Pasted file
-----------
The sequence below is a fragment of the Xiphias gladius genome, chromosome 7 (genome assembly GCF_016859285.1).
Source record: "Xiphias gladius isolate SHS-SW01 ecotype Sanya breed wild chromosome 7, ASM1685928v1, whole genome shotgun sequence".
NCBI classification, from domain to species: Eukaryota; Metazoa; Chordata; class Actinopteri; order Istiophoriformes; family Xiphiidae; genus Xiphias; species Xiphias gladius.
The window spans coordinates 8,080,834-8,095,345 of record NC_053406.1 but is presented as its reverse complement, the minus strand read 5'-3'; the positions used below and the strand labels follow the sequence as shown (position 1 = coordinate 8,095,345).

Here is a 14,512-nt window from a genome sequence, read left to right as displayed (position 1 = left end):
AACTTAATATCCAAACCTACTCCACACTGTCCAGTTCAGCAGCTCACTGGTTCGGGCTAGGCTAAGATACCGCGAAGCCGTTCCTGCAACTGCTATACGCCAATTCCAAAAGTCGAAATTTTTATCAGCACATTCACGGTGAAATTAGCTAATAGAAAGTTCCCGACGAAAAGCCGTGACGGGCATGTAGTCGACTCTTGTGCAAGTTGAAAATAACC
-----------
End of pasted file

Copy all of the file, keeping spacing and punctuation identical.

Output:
The sequence below is a fragment of the Xiphias gladius genome, chromosome 7 (genome assembly GCF_016859285.1).
Source record: "Xiphias gladius isolate SHS-SW01 ecotype Sanya breed wild chromosome 7, ASM1685928v1, whole genome shotgun sequence".
NCBI classification, from domain to species: Eukaryota; Metazoa; Chordata; class Actinopteri; order Istiophoriformes; family Xiphiidae; genus Xiphias; species Xiphias gladius.
The window spans coordinates 8,080,834-8,095,345 of record NC_053406.1 but is presented as its reverse complement, the minus strand read 5'-3'; the positions used below and the strand labels follow the sequence as shown (position 1 = coordinate 8,095,345).

Here is a 14,512-nt window from a genome sequence, read left to right as displayed (position 1 = left end):
AACTTAATATCCAAACCTACTCCACACTGTCCAGTTCAGCAGCTCACTGGTTCGGGCTAGGCTAAGATACCGCGAAGCCGTTCCTGCAACTGCTATACGCCAATTCCAAAAGTCGAAATTTTTATCAGCACATTCACGGTGAAATTAGCTAATAGAAAGTTCCCGACGAAAAGCCGTGACGGGCATGTAGTCGACTCTTGTGCAAGTTGAAAATAACC